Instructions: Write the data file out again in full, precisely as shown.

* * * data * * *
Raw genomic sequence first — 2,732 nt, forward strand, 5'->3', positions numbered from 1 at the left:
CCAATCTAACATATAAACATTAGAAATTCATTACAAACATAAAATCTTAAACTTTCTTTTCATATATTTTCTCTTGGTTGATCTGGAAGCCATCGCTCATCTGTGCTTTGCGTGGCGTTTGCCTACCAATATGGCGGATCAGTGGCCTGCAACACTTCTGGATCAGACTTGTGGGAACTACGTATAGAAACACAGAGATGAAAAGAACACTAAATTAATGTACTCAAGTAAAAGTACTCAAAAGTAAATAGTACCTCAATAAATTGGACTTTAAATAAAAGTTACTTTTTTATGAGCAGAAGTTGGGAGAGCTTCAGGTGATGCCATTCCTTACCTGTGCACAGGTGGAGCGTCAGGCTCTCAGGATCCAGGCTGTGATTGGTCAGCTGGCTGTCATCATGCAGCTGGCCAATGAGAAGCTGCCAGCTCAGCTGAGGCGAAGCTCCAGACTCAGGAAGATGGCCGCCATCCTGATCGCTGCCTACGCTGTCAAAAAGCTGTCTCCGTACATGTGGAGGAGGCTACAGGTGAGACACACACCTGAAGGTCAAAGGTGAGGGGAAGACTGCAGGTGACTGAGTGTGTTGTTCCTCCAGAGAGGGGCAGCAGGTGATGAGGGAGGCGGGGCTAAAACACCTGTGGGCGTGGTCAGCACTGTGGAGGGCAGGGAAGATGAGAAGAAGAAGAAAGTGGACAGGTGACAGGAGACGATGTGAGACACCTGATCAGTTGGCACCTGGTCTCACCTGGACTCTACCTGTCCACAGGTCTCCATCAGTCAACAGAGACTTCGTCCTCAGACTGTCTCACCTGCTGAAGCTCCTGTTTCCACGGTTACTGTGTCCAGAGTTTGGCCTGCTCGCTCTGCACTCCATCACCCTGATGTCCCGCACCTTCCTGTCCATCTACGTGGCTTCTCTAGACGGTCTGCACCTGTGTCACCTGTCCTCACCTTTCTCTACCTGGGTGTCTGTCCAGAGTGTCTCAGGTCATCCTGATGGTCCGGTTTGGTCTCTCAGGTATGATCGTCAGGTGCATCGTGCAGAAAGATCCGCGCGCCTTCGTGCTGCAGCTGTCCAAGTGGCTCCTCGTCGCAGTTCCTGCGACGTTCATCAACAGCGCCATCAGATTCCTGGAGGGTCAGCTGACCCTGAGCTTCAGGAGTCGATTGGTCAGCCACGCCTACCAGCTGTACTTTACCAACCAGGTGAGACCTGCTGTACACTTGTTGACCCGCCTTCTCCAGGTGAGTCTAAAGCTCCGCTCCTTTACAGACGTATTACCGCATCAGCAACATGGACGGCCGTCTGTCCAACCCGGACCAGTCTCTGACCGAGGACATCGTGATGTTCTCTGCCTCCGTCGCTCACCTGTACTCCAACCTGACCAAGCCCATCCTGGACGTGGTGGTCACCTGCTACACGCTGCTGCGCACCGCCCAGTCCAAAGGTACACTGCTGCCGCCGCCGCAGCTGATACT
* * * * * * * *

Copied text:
Raw genomic sequence first — 2,732 nt, forward strand, 5'->3', positions numbered from 1 at the left:
CCAATCTAACATATAAACATTAGAAATTCATTACAAACATAAAATCTTAAACTTTCTTTTCATATATTTTCTCTTGGTTGATCTGGAAGCCATCGCTCATCTGTGCTTTGCGTGGCGTTTGCCTACCAATATGGCGGATCAGTGGCCTGCAACACTTCTGGATCAGACTTGTGGGAACTACGTATAGAAACACAGAGATGAAAAGAACACTAAATTAATGTACTCAAGTAAAAGTACTCAAAAGTAAATAGTACCTCAATAAATTGGACTTTAAATAAAAGTTACTTTTTTATGAGCAGAAGTTGGGAGAGCTTCAGGTGATGCCATTCCTTACCTGTGCACAGGTGGAGCGTCAGGCTCTCAGGATCCAGGCTGTGATTGGTCAGCTGGCTGTCATCATGCAGCTGGCCAATGAGAAGCTGCCAGCTCAGCTGAGGCGAAGCTCCAGACTCAGGAAGATGGCCGCCATCCTGATCGCTGCCTACGCTGTCAAAAAGCTGTCTCCGTACATGTGGAGGAGGCTACAGGTGAGACACACACCTGAAGGTCAAAGGTGAGGGGAAGACTGCAGGTGACTGAGTGTGTTGTTCCTCCAGAGAGGGGCAGCAGGTGATGAGGGAGGCGGGGCTAAAACACCTGTGGGCGTGGTCAGCACTGTGGAGGGCAGGGAAGATGAGAAGAAGAAGAAAGTGGACAGGTGACAGGAGACGATGTGAGACACCTGATCAGTTGGCACCTGGTCTCACCTGGACTCTACCTGTCCACAGGTCTCCATCAGTCAACAGAGACTTCGTCCTCAGACTGTCTCACCTGCTGAAGCTCCTGTTTCCACGGTTACTGTGTCCAGAGTTTGGCCTGCTCGCTCTGCACTCCATCACCCTGATGTCCCGCACCTTCCTGTCCATCTACGTGGCTTCTCTAGACGGTCTGCACCTGTGTCACCTGTCCTCACCTTTCTCTACCTGGGTGTCTGTCCAGAGTGTCTCAGGTCATCCTGATGGTCCGGTTTGGTCTCTCAGGTATGATCGTCAGGTGCATCGTGCAGAAAGATCCGCGCGCCTTCGTGCTGCAGCTGTCCAAGTGGCTCCTCGTCGCAGTTCCTGCGACGTTCATCAACAGCGCCATCAGATTCCTGGAGGGTCAGCTGACCCTGAGCTTCAGGAGTCGATTGGTCAGCCACGCCTACCAGCTGTACTTTACCAACCAGGTGAGACCTGCTGTACACTTGTTGACCCGCCTTCTCCAGGTGAGTCTAAAGCTCCGCTCCTTTACAGACGTATTACCGCATCAGCAACATGGACGGCCGTCTGTCCAACCCGGACCAGTCTCTGACCGAGGACATCGTGATGTTCTCTGCCTCCGTCGCTCACCTGTACTCCAACCTGACCAAGCCCATCCTGGACGTGGTGGTCACCTGCTACACGCTGCTGCGCACCGCCCAGTCCAAAGGTACACTGCTGCCGCCGCCGCAGCTGATACT